‘The Transporter Refueled’: A Pleasantly Mindless Way to Blow 101 Minutes 

Shoulder-season chop-socky, anyone?

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Critics may be lining up to heap abuse on Camille Delamarre’s The Transporter Refueled, but aside from one or two corny lines and plot clichés it’s a perfectly watchable shoulder-season chop-socky exercise of the Euro-sexy-imitation-Bondian variety, an exciting, pleasantly mindless way to blow 101 minutes.

The James Bond figure in the Transporter series is Frank Martin, a wiry, studiedly nonchalant, putatively British man (the French-Chinese production was shot in France and is in English), attired in fashionable three-day stubble and skinny suit, who makes his living running clandestine cargo in and out of various scenic locales for shadowy businesspersons, cash on the barrelhead. That is, instead of queen and country he serves only himself — a tough bag man who speaks in stage whispers. For the fourth go-round, Frank is played by English actor Ed Skrein, replacing Jason Statham. Amen.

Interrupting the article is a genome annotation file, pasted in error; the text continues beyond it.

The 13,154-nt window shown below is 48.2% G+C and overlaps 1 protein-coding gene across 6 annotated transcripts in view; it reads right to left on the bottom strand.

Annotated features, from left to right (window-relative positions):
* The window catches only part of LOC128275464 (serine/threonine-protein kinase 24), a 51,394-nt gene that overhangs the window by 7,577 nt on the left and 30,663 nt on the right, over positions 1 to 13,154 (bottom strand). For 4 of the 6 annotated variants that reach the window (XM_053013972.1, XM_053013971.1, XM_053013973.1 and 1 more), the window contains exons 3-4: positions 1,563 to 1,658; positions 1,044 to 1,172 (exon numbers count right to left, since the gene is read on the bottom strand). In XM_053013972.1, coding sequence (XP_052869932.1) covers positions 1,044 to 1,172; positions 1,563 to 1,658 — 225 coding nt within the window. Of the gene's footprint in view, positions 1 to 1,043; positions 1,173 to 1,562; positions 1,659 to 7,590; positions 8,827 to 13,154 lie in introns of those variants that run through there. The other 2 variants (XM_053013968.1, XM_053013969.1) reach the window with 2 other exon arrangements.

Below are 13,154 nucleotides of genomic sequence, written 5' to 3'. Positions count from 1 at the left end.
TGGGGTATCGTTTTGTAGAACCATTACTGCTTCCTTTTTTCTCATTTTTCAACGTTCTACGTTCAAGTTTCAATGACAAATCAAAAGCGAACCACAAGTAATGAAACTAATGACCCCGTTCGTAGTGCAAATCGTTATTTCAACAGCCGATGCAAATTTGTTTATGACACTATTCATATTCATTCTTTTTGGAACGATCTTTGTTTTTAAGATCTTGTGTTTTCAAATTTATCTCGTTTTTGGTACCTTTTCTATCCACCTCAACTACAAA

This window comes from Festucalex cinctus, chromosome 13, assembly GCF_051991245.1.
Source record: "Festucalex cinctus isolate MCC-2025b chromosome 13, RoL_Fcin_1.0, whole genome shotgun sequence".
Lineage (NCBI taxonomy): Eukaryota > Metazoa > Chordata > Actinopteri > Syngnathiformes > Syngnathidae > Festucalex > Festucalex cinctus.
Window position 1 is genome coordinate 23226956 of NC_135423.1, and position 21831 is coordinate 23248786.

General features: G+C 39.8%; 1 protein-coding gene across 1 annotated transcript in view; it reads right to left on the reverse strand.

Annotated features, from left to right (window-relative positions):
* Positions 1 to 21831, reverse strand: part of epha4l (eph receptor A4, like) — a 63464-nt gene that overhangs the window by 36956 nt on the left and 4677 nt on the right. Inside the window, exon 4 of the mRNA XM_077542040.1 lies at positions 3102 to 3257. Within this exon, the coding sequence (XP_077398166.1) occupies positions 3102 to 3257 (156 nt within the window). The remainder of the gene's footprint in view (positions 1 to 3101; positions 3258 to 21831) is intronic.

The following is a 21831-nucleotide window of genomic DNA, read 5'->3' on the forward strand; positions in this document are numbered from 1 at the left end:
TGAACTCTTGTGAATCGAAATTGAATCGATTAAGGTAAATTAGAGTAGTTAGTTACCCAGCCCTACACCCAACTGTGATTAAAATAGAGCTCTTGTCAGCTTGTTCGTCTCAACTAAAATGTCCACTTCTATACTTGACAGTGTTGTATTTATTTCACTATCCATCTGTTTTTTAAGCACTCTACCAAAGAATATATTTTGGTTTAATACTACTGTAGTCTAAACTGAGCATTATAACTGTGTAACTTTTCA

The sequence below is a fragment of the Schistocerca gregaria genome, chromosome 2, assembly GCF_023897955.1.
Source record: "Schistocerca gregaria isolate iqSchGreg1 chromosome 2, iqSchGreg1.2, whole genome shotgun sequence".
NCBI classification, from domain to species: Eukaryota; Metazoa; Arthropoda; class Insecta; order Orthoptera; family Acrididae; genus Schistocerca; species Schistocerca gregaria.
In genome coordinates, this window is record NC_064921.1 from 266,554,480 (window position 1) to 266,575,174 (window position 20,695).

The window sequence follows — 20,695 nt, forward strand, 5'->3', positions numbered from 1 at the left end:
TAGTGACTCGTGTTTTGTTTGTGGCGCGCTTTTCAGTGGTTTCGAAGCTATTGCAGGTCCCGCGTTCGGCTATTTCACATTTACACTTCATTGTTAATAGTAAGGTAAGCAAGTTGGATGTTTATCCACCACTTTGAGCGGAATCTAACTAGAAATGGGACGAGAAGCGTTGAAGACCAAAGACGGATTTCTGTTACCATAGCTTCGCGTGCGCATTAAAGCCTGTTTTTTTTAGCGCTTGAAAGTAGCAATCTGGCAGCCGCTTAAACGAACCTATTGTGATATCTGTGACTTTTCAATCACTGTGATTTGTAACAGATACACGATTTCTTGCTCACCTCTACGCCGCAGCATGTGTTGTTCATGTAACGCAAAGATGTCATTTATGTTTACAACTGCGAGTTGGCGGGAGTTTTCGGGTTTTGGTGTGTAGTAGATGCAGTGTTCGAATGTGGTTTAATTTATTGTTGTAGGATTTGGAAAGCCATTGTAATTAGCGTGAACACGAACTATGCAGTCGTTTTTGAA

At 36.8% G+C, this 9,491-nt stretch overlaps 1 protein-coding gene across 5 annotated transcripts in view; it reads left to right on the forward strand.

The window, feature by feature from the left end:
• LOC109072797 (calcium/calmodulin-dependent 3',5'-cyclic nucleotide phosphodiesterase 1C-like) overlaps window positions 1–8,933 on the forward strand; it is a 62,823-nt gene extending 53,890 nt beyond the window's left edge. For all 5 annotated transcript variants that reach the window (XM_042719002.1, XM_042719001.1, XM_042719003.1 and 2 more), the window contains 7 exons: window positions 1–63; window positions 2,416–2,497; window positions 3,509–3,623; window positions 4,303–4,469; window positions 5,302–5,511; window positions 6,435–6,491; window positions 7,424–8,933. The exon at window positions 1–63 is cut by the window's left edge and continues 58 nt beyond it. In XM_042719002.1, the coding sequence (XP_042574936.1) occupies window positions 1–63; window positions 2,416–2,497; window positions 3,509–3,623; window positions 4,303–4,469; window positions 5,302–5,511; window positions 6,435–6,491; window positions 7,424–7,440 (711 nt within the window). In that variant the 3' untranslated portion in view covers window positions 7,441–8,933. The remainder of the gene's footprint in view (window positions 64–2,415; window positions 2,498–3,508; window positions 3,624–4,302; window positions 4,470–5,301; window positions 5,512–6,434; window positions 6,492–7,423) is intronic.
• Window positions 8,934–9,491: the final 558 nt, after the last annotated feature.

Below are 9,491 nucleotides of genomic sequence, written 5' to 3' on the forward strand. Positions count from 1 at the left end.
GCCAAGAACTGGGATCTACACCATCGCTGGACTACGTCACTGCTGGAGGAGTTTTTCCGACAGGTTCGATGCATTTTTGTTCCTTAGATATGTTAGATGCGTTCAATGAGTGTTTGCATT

The job in question involves homely Russian crime boss Arkady Karasov (Serbian actor Radivoje Bukvic), king of the flesh trade on the French Riviera, where seemingly each street corner and hotel entrance is crowded with lovelies for rent. A vengeful former employee named Anna (Loan Chabanol), aided by a trio of like-minded working girls, has designs on Arkady’s bank account, and wants Frank — in the company of his retired-spook father (Ray Stevenson) — to be their chauffeur. Frank, his dad, Anna, the three Frank’s Angels, Arkady, and his goons all practice some degree of martial arts, so there are lots of scuffles. Plus car chases, a bank robbery, dance club gas attack, car racing through an airport terminal, throwdown on the inevitable yacht, etc. And a new honeytrap every five feet.

Mastermind of the Transporter series is well-traveled filmmaker Luc Besson, hotshot stylist of a generation ago (La Femme Nikita; Léon, the Professional), who now presides over stuff like the Taken franchise. We’d much rather see a dramatized account of Besson’s life than anything Frank Martin does.


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